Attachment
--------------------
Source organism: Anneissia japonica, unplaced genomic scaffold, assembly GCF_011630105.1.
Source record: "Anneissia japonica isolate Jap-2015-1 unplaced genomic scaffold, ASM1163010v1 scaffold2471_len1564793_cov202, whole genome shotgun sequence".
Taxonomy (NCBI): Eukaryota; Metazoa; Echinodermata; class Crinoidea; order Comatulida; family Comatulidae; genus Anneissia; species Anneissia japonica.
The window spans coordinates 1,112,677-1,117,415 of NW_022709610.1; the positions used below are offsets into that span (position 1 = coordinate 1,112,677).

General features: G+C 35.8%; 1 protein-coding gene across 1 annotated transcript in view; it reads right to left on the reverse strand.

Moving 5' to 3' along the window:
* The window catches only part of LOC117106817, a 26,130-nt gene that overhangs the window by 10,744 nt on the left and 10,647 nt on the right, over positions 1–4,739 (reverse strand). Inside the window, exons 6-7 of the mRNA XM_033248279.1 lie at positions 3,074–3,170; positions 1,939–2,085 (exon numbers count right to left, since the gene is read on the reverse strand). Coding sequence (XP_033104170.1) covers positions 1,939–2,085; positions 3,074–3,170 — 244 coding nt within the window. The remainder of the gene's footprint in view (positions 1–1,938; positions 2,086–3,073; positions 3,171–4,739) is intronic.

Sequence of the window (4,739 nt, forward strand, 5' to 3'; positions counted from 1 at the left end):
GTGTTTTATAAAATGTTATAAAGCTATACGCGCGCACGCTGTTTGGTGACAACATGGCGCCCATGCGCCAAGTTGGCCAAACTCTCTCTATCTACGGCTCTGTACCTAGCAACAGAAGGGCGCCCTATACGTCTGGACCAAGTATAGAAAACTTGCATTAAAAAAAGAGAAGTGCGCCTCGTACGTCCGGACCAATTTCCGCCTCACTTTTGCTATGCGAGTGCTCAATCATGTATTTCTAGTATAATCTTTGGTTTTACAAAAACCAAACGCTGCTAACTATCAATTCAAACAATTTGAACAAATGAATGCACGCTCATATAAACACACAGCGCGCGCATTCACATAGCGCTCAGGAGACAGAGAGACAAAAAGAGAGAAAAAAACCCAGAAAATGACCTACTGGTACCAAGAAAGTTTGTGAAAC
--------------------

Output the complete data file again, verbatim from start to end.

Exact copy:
Source organism: Anneissia japonica, unplaced genomic scaffold, assembly GCF_011630105.1.
Source record: "Anneissia japonica isolate Jap-2015-1 unplaced genomic scaffold, ASM1163010v1 scaffold2471_len1564793_cov202, whole genome shotgun sequence".
Taxonomy (NCBI): Eukaryota; Metazoa; Echinodermata; class Crinoidea; order Comatulida; family Comatulidae; genus Anneissia; species Anneissia japonica.
The window spans coordinates 1,112,677-1,117,415 of NW_022709610.1; the positions used below are offsets into that span (position 1 = coordinate 1,112,677).

General features: G+C 35.8%; 1 protein-coding gene across 1 annotated transcript in view; it reads right to left on the reverse strand.

Moving 5' to 3' along the window:
* The window catches only part of LOC117106817, a 26,130-nt gene that overhangs the window by 10,744 nt on the left and 10,647 nt on the right, over positions 1–4,739 (reverse strand). Inside the window, exons 6-7 of the mRNA XM_033248279.1 lie at positions 3,074–3,170; positions 1,939–2,085 (exon numbers count right to left, since the gene is read on the reverse strand). Coding sequence (XP_033104170.1) covers positions 1,939–2,085; positions 3,074–3,170 — 244 coding nt within the window. The remainder of the gene's footprint in view (positions 1–1,938; positions 2,086–3,073; positions 3,171–4,739) is intronic.

Sequence of the window (4,739 nt, forward strand, 5' to 3'; positions counted from 1 at the left end):
GTGTTTTATAAAATGTTATAAAGCTATACGCGCGCACGCTGTTTGGTGACAACATGGCGCCCATGCGCCAAGTTGGCCAAACTCTCTCTATCTACGGCTCTGTACCTAGCAACAGAAGGGCGCCCTATACGTCTGGACCAAGTATAGAAAACTTGCATTAAAAAAAGAGAAGTGCGCCTCGTACGTCCGGACCAATTTCCGCCTCACTTTTGCTATGCGAGTGCTCAATCATGTATTTCTAGTATAATCTTTGGTTTTACAAAAACCAAACGCTGCTAACTATCAATTCAAACAATTTGAACAAATGAATGCACGCTCATATAAACACACAGCGCGCGCATTCACATAGCGCTCAGGAGACAGAGAGACAAAAAGAGAGAAAAAAACCCAGAAAATGACCTACTGGTACCAAGAAAGTTTGTGAAAC